You writers out there, where does your individuality come out in your work? Do you feel the need to conform is more or less important than your vision?

Cool art link: Elizabeth Groves Step-by-Step Demonstration

7 comments:

  1. Well, I'd better conform to my editor's vision or I'll have an unacceptable manuscript. *g* That's really the only conformity I'm worried about.

    That said, genre fiction has certain expectations that it's kind of our job to fulfill. In interesting and innovative ways, sure, but if you're writing a mystery, reveal whodunnit or people will be justifiably upset. There's nothing I hate more than being strung along by an author who didn't deliver on the story's premise in the end. Failing to do that isn't artistic, it's lazy.

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  2. I'm lucky enough to write for a couple of editors who mostly let my imagination take flight.

    And to write in a time when the romance genre is more open than it used to be.

    Of course, I also just turned in one of my oddest books yet, so we'll find out just how ...uh...non-conforming I can get away with.

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  3. I don't know.

    I would like to say no, but it's really the subconscious that trips you up, isn't it?

    And, when you think about it, if you feel the need to conform, then wouldn't your visions also conform?

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  4. Shi, I'll see your odd book and raise you. I have no idea what the response to my latest will be.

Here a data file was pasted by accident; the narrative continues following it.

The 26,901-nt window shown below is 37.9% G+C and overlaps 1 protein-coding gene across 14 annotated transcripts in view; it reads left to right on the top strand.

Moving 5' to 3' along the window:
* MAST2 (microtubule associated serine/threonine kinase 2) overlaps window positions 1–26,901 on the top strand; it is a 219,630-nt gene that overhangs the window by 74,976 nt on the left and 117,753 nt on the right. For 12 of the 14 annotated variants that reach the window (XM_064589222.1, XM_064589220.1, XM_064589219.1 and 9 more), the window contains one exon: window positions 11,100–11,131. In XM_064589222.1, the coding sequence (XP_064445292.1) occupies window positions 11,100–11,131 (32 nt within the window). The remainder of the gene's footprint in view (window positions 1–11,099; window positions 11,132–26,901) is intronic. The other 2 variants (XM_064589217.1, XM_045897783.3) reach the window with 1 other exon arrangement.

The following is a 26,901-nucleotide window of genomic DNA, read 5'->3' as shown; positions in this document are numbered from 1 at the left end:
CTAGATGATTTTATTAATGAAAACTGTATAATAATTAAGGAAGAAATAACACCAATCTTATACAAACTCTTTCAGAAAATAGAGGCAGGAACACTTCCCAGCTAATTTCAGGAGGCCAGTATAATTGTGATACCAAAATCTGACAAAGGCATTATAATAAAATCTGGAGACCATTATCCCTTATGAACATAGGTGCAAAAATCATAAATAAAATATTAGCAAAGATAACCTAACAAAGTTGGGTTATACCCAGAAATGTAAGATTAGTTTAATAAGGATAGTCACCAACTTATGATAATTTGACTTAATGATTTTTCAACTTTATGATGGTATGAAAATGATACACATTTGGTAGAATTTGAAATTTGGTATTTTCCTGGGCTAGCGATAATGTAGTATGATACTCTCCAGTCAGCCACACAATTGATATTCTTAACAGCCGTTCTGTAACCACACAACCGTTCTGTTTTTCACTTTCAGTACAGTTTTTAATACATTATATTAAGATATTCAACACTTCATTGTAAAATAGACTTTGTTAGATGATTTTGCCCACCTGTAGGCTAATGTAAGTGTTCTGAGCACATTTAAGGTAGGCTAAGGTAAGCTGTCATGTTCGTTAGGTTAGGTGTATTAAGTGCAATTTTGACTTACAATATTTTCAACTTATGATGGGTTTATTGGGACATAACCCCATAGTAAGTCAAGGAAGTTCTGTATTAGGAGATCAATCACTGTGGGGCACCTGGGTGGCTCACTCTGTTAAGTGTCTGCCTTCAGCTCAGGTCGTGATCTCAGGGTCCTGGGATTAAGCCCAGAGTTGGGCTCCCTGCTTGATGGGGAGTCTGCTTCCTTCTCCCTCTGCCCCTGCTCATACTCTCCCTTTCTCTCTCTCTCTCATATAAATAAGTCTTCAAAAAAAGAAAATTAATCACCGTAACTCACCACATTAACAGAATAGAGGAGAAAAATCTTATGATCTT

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  5. I think, like most things in life, it's a matter of balance. Compromise and conform on the little things, and perhaps the parts where you're radical or innovative will both stand out and seem less threatening. Like you said, writers have the opportunity to be quietly non-conformist, and unlike painters, who expect initial reactions to their work, we have more time to tune the audience to our visions.

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  6. As you read earlier in the week, I've really been struggling with expectations and worrying about how much to conform. As soon as I started "toning down" the nice pot of cassoulet I was brewing, I definitely got cabbage water. Ugh. So I dumped it out and went back to my original ingredients, no matter how bloody, violent, etc. etc. the characters may be. This is always something I've struggled with as a cross-genre fence sitter. When romance elements are present, there are certain rules you simply can't break, which unfortunately, for me, is like waving a red flag before a raging bull's nose. So I'm back on the fence, tottering a little, perhaps, but firmly refusing to jump off entirely.

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  7. What is this "conform"?

    Tastes like sour milk.